Likewise, AB 1194, approved by the governor on 8 Oct., requires businesses to comply with the obligations imposed by the California Privacy Rights Act for all consumer personal information "related to accessing, procuring, or searching for services regarding contraception, pregnancy care, and perinatal care, including, but not limited to, abortion services."
As noted following the proposal of these bills, California has followed a national trend towards enhanced protection for consumer health data. Washington state's expansive My Health My Data Act passed in April and filled many of the health data protection gaps not covered by the Health Insurance Portability and Accountability Act. Nevada followed suit with SB 370, modeled after Washington’s MHMDA. In June, Connecticut similarly revised its comprehensive consumer privacy law with Public Act No. 23-56, which introduced a new definition of consumer health data with additional restrictions and obligations.
At the federal level, HR 3420 and S 1656, or the My Body, My Data Act of 2023, were introduced "to protect the privacy of personal reproductive or sexual health information," with intentions akin to the aforementioned state bills, but these bills are unlikely to pass out of committee.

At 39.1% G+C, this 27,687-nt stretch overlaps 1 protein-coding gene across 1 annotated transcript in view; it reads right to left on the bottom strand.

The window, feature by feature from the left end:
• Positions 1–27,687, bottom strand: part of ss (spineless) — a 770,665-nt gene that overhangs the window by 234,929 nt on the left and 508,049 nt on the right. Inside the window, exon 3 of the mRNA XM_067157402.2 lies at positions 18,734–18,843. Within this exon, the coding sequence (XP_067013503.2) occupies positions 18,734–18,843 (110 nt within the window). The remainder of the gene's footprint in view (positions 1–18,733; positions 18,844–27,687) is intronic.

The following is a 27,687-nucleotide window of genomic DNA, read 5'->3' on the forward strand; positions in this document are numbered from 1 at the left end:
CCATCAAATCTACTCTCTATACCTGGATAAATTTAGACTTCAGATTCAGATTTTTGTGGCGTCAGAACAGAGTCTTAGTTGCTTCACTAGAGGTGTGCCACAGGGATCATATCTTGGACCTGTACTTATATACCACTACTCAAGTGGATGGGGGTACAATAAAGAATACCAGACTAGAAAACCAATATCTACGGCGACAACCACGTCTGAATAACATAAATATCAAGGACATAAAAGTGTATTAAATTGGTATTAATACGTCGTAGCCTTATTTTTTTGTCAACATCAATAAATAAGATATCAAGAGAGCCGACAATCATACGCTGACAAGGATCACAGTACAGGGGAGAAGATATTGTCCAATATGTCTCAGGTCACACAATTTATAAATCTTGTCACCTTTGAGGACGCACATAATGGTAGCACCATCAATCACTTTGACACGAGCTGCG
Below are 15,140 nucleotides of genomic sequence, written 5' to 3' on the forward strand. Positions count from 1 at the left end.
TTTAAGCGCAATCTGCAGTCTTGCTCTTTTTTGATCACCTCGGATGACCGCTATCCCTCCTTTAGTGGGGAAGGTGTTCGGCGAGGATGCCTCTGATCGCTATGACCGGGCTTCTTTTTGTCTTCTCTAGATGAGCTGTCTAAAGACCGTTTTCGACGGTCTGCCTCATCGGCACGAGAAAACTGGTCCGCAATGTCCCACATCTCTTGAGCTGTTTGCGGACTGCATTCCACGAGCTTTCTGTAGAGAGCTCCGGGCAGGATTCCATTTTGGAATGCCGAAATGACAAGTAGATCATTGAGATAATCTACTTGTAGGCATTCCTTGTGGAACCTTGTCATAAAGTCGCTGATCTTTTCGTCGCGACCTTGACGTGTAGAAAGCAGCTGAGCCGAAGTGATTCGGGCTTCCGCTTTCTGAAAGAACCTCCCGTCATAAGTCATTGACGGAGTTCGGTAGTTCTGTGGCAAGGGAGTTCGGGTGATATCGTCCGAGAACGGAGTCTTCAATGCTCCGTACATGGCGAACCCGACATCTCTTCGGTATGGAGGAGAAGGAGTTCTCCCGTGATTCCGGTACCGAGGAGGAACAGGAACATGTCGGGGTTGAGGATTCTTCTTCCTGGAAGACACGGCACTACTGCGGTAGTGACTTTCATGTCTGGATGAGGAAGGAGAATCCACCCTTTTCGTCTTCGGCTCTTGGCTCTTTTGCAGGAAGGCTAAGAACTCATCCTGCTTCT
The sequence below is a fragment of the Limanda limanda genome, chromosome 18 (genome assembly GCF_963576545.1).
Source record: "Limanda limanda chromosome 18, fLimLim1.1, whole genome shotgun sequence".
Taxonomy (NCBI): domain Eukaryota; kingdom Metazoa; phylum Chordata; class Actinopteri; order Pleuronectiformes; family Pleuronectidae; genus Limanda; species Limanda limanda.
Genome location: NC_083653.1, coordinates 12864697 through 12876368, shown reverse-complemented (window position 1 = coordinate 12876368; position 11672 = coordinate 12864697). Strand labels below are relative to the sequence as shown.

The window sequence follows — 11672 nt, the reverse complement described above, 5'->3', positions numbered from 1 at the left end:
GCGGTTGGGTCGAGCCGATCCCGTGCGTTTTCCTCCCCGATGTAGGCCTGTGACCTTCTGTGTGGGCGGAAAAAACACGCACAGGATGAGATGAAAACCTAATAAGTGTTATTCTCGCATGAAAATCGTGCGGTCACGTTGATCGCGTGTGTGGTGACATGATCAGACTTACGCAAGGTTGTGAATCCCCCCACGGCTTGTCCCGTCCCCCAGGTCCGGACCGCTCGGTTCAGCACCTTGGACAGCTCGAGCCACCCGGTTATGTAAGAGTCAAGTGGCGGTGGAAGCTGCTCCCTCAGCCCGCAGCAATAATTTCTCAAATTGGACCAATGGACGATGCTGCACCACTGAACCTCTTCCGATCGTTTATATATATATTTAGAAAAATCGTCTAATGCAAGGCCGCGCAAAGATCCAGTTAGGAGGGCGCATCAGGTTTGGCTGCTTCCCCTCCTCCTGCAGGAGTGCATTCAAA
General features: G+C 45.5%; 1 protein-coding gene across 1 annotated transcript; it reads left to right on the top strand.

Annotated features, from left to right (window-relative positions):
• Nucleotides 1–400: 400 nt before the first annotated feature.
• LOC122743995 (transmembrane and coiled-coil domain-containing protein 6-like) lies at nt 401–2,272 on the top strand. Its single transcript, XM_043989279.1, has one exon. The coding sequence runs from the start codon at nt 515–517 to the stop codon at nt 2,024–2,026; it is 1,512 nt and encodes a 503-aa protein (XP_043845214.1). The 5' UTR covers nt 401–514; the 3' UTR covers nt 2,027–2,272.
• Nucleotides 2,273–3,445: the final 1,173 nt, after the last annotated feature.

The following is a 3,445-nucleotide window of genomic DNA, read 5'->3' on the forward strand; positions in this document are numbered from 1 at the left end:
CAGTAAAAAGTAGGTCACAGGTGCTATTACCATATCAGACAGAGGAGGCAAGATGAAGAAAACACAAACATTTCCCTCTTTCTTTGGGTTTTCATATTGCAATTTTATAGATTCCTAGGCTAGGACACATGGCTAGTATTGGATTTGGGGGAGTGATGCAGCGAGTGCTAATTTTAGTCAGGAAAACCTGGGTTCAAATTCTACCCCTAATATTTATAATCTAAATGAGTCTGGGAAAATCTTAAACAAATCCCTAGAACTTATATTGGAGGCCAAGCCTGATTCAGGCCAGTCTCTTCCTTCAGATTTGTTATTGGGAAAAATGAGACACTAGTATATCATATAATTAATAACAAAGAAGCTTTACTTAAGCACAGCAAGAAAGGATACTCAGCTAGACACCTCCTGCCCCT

The platform regulation battle rages on
Lawmakers introduced several bills to address online safety and platform liability but ultimately were only able to come to consensus on AB 1394, taking social media platforms to task over "knowingly facilitating, aiding, or abetting commercial sexual exploitation" of children. The legislation carries hefty fines for violations and requires social media companies to create reporting systems and conduct regular risk assessments and reports on how platforms are addressing child sexual exploitation and abuse. Onlookers opined that AB 1394 may be challenged by Section 230 of the Communications Decency Act, the First and Fourth Amendments, or other reporting laws.
Focus on online safety follows a multiyear trend toward platform accountability that has included several federal proposals and, in California, 2022's Age-Appropriate Design Code, which imposed heightened compliance requirements on companies offering online services "likely to be accessed by children." The AADC, itself modeled after a U.K. bill of the same moniker, was enjoined by a federal judge over concerns about First Amendment violations. California Attorney General Rob Bonta appealed this injunction. Prior to its 1 Jan. 2025 implementation date, AB 1394 will likely face similar legal challenges considering vocal opposition from industry advocacy groups Netchoice and TechNet.